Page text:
There's also a character creation option which I fully abused by creating the famous Jedi "Harry Potter." You see, when I was younger, I used to look frighteningly like Harry Potter, to the point where everyone would call me Harry and small children would ask me to lift up my hair in hopes of seeing a scar (oh, the state of today's youth). I actually won a copy of the fifth book for free in a look-alike contest. So I cut the face from an old Halloween picture (okay, first year), and voila! I also gave my Jedi a nice pumpkin-juice colored lightsaber, as well as a character bio:
"Working as an Auror for the Ministry of Magic, he rides across the galaxy on his Mellenium Firebolt, seeking out Sitherins wherever they may be and battling them with the lightsaber that once belonged to Godric Gryffindor himself." (that's "Sitherin," by the way. I realize that not all Slytherins are evil and need to be hunted down, but all Sitherins do.)
I would have made it longer, but I was worried that I was stretching the joke to the point of hemorrhaging. I also didn’t want to inadvertently spoil anything for the people who still haven’t read the last book as I’m sure they’d both be very upset with me. Of course, Star Wars is explicitly stated to take place “a long time ago” so none of the adventures of Jedi Potter necessarily have to take place after the end of book seven. He’d just have to use a time turner at some point. I’m not sure whether the wizarding world has any magic/technology capable of sending him to a galaxy “far, far away” though. By the way, I may have given this waaay too much thought.
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Okay, so how are the actual games on the iPhod, seeing as that is what this blog is allegedly about? Actually, they seem to be quite good. The accelerometer and the touchscreen open up a lot of new control options, and the complete lack of physical buttons force some much-needed innovation on the part of game developers. If you're one of those inconsistent people like me who is both cheap and also bought an iPhod, the best free game so far is probably Tap Tap Revenge, a rhythm game in the vein of Guitar Hero where you physically poke the notes as the reach the bottom of the screen.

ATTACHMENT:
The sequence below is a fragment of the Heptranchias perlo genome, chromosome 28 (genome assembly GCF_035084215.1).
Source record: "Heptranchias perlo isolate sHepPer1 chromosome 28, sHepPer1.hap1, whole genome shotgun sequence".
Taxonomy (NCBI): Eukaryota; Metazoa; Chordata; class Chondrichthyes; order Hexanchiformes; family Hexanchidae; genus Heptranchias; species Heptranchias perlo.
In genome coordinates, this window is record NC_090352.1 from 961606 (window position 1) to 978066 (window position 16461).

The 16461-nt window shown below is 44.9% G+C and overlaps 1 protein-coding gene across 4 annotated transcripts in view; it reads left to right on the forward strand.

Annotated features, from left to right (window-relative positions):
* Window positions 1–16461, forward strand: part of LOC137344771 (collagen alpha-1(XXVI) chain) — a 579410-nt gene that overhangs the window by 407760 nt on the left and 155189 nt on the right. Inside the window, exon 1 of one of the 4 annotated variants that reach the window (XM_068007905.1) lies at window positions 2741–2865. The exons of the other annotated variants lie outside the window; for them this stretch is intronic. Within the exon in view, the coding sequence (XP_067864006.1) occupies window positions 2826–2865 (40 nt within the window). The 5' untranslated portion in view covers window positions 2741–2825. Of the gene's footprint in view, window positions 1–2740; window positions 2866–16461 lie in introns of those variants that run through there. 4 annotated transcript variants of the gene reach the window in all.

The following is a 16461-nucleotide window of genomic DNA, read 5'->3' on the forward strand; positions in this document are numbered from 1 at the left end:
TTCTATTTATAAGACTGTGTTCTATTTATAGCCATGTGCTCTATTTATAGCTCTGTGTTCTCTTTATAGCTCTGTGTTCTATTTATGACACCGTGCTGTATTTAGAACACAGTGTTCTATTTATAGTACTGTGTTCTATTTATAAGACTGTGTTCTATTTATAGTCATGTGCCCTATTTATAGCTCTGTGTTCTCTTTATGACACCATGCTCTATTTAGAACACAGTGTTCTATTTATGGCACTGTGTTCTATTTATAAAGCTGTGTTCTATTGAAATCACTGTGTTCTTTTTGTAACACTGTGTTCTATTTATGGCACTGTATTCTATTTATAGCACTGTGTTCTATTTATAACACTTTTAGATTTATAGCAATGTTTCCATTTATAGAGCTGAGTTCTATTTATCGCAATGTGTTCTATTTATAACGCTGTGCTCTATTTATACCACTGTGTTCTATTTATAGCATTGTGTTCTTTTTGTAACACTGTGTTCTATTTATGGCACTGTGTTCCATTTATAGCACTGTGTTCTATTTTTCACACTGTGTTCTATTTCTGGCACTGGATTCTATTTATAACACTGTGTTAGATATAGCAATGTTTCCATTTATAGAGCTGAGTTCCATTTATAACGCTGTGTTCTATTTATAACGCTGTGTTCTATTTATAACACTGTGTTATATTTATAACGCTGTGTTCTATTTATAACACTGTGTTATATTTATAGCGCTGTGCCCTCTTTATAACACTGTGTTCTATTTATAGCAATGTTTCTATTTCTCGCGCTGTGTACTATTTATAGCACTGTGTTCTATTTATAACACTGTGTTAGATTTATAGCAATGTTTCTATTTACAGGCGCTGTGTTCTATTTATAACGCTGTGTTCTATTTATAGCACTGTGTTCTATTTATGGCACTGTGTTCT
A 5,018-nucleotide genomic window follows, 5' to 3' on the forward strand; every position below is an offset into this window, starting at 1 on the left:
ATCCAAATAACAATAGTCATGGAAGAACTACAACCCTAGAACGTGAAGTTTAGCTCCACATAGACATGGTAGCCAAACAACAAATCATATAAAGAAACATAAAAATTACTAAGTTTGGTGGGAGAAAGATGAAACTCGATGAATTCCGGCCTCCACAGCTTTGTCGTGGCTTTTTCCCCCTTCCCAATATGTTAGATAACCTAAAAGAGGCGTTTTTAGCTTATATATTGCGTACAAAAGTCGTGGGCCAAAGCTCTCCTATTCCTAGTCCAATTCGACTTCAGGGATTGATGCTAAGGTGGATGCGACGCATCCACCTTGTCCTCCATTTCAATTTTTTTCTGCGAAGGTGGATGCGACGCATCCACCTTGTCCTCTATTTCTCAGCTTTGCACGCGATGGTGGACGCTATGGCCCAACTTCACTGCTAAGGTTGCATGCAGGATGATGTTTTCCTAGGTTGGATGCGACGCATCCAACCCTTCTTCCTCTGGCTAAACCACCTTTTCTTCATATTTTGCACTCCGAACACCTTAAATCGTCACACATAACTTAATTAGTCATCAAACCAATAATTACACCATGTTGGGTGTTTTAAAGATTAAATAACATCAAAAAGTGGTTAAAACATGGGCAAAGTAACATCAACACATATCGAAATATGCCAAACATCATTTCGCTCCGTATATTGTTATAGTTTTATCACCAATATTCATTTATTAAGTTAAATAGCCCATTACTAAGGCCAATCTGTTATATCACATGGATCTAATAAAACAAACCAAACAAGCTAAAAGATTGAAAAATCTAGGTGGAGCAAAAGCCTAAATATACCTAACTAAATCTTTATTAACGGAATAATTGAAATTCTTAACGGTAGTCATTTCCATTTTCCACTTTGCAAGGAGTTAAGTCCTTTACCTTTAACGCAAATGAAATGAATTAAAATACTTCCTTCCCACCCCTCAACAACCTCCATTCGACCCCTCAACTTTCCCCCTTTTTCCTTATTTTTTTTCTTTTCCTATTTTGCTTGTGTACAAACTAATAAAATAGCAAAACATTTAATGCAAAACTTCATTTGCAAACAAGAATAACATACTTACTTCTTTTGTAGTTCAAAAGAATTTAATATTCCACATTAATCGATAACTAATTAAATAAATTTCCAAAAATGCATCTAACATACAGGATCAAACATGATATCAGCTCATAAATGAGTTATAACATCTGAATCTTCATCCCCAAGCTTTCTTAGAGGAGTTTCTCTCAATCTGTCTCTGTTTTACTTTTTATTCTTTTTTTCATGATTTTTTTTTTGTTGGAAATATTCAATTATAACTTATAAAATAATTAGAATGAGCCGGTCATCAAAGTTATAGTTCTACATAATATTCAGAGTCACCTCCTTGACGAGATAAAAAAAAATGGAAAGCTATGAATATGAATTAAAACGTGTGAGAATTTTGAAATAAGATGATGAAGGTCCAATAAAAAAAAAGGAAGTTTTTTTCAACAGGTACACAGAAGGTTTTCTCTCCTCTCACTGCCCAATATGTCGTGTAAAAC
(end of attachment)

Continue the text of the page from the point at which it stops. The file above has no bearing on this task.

The first minor gripe I have with this game is that you are supposed to touch the notes when they are too close to the bottom of the screen, so it is a bit awkward to hold the Phod and you are in danger of poking somewhere below the touchscreen (which, as you might guess, doesn't do a lot). You can poke farther up the string/fret, but then you end up obscuring the notes with your own fingers. I've found this is one thing developers are still learning with the iPhod, that you shouldn't have players doing things with the touchscreen that force them to hide the game from themselves with their own fingers. Sounds obvious but is more of an issue than one might think.
The other minor gripe I have with TTR is that some of the 'notes' require you to shake the Phod in one direction or another. You're gonna want to disable this as soon as possibly with the merciful options menu, because this feature just doesn't work very well, at least form me. It's not so bad on the easier settings, but if you want an actual challenge, you'll quickly lose that combo when the game asks you to shake the Phod left and then decides 'meh, that wasn't really left enough for me, not enough tilting. I'll just reset your combo there and -oh, was that supposed to be left again. That... I'm sorry, that was just dreadful.' If there was the option of just one 'shake' command, it would be fine, but the diections just make it far too picky. Luckily, you can turn it off and go back to being the pokeyman. Aside from these very minor complaints, the game is really a lot of fun. I'm not even sure why, but I just can't help grinning and bopping my head while I play it, and I don't even like most of the music. If it could somehow auto-generate notes for any song in your library, or had a built in level creator so you could make them yourself, this game would be frickin' epic.